Never deterred by seeing an example made of someone else, the kid will commit his own murder one day. He will kill his mother in a plot to collect insurance proceeds, setting her house on fire while she sleeps. When it happens, don't forget who made that horror possible: Emile Goguen, Barbara Gray, Geoffrey Hall, Lida Harkins, Robert Hawke, Jeffrey Hayward, Christopher Hodgkins, Kevin Honan, Frank Hynes, and Pat Jehlen.
No one claims that executing murderers deters most potential killers. But it surely deters some. Executions came to a halt in the United States in the mid-1960s (well before Furman v. Georgia, the 1972 Supreme Court decision that temporarily struck down all death penalty statutes); they didn't resume until around 1980. In that decade and a half, murder exploded nationwide -- from 9,960 homicides in 1965 to 23,040 in 1980.
Two elderly parents, their son gunned down in an armed robbery, will spend their days in a fog of pain and fury. They will lie awake every night, sick with the knowledge that while their son will never again kiss a girl, or swing a bat, or laugh at a joke, the barbarian who killed him will be able to do all those things. They will suffer unknowable grief. But because of Louis Kafka, Stephen Karol, Thomas Kennedy, Sally Kerans, and Paul Kollios, Massachusetts will show them no compassion. Those legislators voted to spare killers and turn a deaf ear to survivors -- as did Stephen Kulik, Edward Lambert, Patrick Landers, Harold Lane and Peter Larkin.
A college girl in Amherst will be raped at gunpoint, then shot dead by the rapist to keep her from accusing him. With no death penalty to fear, he'll figure, Why not? The worst I could get is a few extra years in prison. It is Robert Lawless, John McDonough, Thomas McIntyre, Bill McManus, and Joan Menard who will have lowered the cost of that girl's life. As also William Nagle, Janet O'Brien, Karen O'Donnell, Shirley Owens-Hicks, Anne Paulsen, Douglas Petersen, Marsha Platt, John Quinn, Pamela Resor, John Rogers, and Byron Rushing.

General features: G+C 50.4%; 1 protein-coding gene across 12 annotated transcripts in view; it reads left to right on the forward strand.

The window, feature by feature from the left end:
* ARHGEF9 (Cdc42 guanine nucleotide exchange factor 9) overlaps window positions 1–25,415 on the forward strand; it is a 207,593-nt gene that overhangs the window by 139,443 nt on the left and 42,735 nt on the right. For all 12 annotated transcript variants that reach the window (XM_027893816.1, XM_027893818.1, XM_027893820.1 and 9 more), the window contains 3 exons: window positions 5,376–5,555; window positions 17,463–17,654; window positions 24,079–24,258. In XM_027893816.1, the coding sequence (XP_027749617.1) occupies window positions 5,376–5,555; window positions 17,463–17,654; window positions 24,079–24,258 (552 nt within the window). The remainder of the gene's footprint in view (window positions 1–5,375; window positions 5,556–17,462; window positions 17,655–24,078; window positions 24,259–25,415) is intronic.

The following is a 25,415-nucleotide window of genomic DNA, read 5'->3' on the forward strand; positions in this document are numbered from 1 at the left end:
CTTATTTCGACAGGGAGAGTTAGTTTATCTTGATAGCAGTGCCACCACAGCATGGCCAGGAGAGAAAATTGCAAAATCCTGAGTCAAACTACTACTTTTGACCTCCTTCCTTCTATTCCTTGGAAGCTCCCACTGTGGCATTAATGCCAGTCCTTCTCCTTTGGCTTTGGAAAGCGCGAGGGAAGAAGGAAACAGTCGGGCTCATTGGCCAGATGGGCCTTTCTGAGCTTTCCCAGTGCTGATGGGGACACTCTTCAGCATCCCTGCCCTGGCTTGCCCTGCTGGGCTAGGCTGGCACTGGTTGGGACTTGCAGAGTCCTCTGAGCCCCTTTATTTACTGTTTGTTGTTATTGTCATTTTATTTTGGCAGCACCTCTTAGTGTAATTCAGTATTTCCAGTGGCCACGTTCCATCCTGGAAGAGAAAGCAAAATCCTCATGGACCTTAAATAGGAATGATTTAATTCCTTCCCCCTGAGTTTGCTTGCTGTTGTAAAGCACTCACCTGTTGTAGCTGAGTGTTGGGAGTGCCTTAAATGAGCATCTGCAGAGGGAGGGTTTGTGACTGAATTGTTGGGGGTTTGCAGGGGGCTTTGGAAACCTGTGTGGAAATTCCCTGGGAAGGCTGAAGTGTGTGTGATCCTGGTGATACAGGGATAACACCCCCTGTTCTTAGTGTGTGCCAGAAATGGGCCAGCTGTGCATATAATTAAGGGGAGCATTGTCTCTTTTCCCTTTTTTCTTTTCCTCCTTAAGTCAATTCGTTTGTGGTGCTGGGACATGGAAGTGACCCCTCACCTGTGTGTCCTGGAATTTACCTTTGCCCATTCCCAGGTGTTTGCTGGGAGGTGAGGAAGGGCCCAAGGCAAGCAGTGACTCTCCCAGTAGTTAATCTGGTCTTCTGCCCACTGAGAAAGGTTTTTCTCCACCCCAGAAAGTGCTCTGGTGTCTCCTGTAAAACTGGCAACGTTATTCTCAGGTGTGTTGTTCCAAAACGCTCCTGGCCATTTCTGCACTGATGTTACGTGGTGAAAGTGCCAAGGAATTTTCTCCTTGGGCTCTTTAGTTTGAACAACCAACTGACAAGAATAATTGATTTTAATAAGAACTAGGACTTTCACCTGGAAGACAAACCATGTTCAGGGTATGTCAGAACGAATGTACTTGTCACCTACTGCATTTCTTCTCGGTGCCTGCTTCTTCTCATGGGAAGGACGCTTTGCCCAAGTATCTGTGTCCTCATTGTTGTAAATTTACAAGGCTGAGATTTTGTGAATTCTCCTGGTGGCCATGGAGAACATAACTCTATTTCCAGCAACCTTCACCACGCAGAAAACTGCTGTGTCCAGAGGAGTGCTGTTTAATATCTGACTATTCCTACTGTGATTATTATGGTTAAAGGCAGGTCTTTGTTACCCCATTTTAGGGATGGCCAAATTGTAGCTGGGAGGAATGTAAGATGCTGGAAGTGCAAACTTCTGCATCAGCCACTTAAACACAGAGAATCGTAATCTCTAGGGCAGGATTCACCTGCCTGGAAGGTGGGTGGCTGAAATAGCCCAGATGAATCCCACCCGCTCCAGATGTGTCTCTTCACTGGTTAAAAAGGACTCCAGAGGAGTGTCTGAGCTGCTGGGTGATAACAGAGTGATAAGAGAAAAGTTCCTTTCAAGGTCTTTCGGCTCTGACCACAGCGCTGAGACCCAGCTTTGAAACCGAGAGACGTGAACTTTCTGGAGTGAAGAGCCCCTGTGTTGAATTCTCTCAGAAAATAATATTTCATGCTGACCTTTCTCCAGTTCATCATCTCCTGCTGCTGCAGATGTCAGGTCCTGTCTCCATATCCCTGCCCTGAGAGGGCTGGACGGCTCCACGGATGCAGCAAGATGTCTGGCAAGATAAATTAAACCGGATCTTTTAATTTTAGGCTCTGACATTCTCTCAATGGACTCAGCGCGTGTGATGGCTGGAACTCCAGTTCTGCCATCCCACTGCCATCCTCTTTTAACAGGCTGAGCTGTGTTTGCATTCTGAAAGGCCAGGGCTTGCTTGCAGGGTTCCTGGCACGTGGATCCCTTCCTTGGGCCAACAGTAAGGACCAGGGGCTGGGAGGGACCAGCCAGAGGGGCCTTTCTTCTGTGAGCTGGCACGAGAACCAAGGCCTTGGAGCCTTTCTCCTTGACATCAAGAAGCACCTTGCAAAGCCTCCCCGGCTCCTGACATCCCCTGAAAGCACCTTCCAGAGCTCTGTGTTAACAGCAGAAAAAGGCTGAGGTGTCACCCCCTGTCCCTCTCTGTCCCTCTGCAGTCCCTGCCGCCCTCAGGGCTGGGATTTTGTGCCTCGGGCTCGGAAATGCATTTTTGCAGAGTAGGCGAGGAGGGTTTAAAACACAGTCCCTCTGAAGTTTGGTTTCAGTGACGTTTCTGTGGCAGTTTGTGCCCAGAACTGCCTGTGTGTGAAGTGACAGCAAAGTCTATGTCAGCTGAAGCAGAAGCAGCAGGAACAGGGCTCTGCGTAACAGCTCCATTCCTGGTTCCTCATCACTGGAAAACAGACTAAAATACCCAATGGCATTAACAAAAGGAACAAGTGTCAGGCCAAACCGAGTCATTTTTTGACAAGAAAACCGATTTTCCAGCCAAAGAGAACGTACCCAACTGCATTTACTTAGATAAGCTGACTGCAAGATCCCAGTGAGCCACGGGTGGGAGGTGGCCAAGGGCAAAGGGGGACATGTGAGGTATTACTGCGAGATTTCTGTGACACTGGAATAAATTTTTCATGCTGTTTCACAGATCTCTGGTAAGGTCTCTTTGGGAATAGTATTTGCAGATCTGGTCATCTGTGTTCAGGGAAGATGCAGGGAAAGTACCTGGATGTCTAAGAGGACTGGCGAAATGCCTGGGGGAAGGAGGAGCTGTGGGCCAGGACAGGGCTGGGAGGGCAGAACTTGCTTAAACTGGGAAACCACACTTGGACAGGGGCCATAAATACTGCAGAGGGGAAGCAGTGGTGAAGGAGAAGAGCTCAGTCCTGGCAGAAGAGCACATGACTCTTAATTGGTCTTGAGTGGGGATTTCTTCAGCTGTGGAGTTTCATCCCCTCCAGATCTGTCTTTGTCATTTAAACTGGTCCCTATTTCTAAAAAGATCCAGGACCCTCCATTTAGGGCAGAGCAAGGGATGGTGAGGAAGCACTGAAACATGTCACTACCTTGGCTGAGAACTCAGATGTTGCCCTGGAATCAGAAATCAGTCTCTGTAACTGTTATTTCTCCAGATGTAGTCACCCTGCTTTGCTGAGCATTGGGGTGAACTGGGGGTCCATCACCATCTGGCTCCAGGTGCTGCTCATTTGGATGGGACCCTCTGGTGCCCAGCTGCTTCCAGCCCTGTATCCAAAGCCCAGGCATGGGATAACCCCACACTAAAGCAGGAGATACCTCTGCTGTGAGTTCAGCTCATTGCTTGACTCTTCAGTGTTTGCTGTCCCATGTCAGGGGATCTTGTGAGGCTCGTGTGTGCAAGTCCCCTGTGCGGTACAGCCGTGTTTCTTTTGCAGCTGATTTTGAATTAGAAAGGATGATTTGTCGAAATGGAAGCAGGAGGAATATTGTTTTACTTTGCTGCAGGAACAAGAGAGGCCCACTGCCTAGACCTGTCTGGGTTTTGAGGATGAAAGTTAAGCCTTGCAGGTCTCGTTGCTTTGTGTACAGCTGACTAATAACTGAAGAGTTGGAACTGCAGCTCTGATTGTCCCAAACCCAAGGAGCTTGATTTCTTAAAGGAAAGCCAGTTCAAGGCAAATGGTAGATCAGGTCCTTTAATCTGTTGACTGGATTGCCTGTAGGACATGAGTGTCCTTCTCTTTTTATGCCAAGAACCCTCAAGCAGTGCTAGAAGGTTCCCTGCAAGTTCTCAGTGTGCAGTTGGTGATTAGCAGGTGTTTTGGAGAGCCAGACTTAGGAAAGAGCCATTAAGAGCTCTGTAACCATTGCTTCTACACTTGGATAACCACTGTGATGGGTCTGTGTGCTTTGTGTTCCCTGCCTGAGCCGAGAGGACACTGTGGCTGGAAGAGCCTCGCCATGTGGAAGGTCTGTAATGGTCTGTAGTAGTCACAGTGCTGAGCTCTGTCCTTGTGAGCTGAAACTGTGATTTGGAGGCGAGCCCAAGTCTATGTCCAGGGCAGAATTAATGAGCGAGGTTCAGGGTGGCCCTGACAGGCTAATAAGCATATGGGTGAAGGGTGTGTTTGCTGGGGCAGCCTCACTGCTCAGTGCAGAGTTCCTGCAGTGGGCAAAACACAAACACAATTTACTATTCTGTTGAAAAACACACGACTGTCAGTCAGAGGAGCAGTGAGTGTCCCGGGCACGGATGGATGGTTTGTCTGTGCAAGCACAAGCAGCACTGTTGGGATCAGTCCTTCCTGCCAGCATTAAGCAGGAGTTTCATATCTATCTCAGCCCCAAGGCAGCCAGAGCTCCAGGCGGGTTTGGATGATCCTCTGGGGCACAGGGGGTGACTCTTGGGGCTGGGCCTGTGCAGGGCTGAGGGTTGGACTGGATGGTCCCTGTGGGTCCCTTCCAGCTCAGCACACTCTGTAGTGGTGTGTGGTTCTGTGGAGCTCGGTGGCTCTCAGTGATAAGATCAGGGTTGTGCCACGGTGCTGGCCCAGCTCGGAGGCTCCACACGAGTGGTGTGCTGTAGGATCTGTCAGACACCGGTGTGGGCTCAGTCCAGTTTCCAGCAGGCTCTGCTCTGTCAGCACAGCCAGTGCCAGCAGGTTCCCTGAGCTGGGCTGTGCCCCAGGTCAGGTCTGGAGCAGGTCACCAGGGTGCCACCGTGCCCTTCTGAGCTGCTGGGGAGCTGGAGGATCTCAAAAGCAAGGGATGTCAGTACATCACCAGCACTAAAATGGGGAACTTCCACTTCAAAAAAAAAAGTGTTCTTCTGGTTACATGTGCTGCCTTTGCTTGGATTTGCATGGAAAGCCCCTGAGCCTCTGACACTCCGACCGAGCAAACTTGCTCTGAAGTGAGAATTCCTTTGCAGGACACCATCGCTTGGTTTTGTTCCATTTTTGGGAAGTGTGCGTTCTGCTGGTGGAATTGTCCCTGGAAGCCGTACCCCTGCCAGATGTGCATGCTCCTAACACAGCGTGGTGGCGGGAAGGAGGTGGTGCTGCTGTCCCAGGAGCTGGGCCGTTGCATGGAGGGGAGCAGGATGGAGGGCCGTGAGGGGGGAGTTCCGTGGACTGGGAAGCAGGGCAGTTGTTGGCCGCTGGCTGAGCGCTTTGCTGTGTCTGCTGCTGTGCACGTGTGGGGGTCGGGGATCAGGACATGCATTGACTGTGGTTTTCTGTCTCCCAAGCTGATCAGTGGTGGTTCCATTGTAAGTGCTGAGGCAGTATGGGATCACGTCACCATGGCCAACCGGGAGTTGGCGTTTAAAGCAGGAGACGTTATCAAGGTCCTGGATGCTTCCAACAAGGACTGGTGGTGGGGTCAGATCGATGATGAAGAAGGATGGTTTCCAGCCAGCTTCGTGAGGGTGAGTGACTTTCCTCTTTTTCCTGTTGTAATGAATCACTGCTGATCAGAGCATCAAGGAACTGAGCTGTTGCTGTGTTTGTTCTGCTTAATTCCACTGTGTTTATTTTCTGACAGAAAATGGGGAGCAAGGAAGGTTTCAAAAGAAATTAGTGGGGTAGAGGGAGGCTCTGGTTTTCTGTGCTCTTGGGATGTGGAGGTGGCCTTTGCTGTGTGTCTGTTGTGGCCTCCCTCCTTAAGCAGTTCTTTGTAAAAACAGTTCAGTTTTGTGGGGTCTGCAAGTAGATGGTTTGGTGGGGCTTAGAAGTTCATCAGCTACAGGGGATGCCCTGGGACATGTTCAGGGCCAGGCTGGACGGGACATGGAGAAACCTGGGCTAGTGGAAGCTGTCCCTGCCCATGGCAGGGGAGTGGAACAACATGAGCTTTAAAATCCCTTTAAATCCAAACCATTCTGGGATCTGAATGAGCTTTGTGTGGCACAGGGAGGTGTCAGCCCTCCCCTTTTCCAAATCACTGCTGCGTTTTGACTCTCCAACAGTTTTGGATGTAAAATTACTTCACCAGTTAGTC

Decisions have consequences. Because the Supreme Court, in Furman, saved more than 470 murderers from death, at least seven new victims lost their lives. And because Angelo Scaccia, Susan Schur, Anthony Scibelli, Emanuel Serra, John Stefanini, Douglas Stoddart, Ellen Story, William Straus, and Ben Swan voted against the death penalty, other victims will lose their lives.
When murderers live, more people die. Cold fact. It has nothing to do with racial statistics, or with the impossible odds of a wrongful execution. Those who voted to keep murderers alive -- and that includes Alvin Thompson, Warren Tolman, Timothy Toomey, Susan Tracy, Eric Turkington, Daniel Valianti, Richie Voke, Joseph Wagner, Patricia Walrath, and Thomas Walsh -- voted to send innocent men, women, and children to their deaths. Lest we forget. Lest we forget.
(Jeff Jacoby is a columnist for The Boston Globe.)